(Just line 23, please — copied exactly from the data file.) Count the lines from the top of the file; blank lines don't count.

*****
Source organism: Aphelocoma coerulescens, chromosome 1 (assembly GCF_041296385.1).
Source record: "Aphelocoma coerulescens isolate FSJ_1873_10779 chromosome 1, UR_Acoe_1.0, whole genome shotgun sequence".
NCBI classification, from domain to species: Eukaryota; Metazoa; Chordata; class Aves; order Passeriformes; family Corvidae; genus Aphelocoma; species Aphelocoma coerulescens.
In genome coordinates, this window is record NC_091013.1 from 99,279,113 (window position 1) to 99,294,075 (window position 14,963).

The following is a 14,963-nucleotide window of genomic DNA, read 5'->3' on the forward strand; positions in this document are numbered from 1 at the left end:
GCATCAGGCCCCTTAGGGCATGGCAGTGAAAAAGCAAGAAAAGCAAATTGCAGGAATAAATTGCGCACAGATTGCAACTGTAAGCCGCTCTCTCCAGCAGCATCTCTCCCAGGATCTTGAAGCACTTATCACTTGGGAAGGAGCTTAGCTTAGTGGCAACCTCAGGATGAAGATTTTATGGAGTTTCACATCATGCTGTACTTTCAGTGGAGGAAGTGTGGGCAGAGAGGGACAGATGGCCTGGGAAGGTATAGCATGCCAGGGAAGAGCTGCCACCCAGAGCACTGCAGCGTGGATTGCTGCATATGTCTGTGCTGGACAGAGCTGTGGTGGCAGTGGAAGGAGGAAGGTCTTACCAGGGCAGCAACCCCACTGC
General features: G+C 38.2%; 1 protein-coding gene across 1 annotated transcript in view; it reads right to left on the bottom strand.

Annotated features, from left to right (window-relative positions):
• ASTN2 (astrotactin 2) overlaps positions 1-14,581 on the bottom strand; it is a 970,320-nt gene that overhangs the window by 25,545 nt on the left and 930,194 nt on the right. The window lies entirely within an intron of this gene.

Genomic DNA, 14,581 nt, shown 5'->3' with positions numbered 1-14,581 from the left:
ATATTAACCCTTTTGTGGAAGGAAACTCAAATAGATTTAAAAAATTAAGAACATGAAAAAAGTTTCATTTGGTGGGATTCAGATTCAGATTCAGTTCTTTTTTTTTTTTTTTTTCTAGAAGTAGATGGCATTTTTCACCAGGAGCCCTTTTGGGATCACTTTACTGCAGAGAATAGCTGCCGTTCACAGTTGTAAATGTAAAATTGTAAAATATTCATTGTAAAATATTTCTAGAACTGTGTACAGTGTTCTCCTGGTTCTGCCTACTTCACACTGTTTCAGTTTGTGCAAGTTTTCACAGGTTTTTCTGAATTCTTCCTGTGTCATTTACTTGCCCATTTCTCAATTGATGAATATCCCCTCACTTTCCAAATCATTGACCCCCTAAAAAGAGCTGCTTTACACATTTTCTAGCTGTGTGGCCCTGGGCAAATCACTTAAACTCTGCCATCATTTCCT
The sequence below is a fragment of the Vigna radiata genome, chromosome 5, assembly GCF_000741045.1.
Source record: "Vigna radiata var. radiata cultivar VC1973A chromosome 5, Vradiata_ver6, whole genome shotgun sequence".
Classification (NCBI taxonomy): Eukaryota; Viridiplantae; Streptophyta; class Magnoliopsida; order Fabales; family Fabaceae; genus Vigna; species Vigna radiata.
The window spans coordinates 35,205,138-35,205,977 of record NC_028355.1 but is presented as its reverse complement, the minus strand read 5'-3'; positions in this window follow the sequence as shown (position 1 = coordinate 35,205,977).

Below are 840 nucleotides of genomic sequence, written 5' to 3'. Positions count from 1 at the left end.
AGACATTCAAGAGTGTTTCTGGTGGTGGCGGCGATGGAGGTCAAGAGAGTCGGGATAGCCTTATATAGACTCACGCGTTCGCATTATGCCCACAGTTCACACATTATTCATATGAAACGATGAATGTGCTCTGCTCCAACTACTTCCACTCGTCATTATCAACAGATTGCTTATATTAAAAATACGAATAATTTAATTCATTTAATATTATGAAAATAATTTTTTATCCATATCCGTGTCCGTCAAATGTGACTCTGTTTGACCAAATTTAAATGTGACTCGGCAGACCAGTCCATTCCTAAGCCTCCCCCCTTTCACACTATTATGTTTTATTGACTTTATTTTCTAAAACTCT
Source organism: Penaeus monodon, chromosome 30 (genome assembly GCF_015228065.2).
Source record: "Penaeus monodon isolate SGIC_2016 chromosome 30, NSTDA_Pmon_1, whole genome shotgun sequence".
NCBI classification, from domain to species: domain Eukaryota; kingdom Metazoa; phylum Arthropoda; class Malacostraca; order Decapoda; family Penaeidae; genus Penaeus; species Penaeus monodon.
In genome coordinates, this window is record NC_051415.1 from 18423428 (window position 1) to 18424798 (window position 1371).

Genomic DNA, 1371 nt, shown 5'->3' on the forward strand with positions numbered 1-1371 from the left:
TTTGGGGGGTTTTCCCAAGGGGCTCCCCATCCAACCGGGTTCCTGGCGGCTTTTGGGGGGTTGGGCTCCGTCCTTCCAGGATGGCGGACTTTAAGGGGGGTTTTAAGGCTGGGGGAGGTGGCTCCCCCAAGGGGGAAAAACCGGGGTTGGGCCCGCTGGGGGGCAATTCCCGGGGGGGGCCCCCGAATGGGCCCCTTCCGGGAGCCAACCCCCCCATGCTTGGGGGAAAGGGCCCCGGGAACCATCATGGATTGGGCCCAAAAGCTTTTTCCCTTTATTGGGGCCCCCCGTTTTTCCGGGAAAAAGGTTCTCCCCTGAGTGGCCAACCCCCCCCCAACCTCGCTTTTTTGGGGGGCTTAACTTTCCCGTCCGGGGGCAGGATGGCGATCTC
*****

TTTGGGGGGTTTTCCCAAGGGGCTCCCCATCCAACCGGGTTCCTGGCGGCTTTTGGGGGGTTGGGCTCCGTCCTTCCAGGATGGCGGACTTTAAGGGGGGTTTTAAGGCTGGGGGAGGTGGCTCCCCCAAGGGGGAAAAACCGGGGTTGGGCCCGCTGGGGGGCAATTCCCGGGGGGGGCCCCCGAATGGGCCCCTTCCGGGAGCCAACCCCCCCATGCTTGGGGGAAAGGGCCCCGGGAACCATCATGGATTGGGCCCAAAAGCTTTTTCCCTTTATTGGGGCCCCCCGTTTTTCCGGGAAAAAGGTTCTCCCCTGAGTGGCCAACCCCCCCCCAACCTCGCTTTTTTGGGGGGCTTAACTTTCCCGTCCGGGGGCAGGATGGCGATCTC